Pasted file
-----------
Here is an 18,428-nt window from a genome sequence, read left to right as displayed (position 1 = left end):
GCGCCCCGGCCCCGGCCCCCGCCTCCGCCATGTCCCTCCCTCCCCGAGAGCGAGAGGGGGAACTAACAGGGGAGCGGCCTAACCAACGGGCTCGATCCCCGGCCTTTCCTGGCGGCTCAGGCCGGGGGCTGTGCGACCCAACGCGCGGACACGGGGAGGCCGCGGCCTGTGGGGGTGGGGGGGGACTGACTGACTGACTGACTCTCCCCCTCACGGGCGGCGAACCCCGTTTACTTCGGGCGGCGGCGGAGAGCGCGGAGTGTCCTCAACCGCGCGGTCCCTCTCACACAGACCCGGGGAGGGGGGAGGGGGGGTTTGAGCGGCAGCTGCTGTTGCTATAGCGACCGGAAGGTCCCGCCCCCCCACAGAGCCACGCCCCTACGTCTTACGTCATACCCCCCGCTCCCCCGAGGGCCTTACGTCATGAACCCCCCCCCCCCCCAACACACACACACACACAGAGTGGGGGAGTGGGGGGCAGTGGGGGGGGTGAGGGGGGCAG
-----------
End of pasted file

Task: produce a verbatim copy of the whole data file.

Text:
Here is an 18,428-nt window from a genome sequence, read left to right as displayed (position 1 = left end):
GCGCCCCGGCCCCGGCCCCCGCCTCCGCCATGTCCCTCCCTCCCCGAGAGCGAGAGGGGGAACTAACAGGGGAGCGGCCTAACCAACGGGCTCGATCCCCGGCCTTTCCTGGCGGCTCAGGCCGGGGGCTGTGCGACCCAACGCGCGGACACGGGGAGGCCGCGGCCTGTGGGGGTGGGGGGGGACTGACTGACTGACTGACTCTCCCCCTCACGGGCGGCGAACCCCGTTTACTTCGGGCGGCGGCGGAGAGCGCGGAGTGTCCTCAACCGCGCGGTCCCTCTCACACAGACCCGGGGAGGGGGGAGGGGGGGTTTGAGCGGCAGCTGCTGTTGCTATAGCGACCGGAAGGTCCCGCCCCCCCACAGAGCCACGCCCCTACGTCTTACGTCATACCCCCCGCTCCCCCGAGGGCCTTACGTCATGAACCCCCCCCCCCCCCAACACACACACACACACAGAGTGGGGGAGTGGGGGGCAGTGGGGGGGGTGAGGGGGGCAG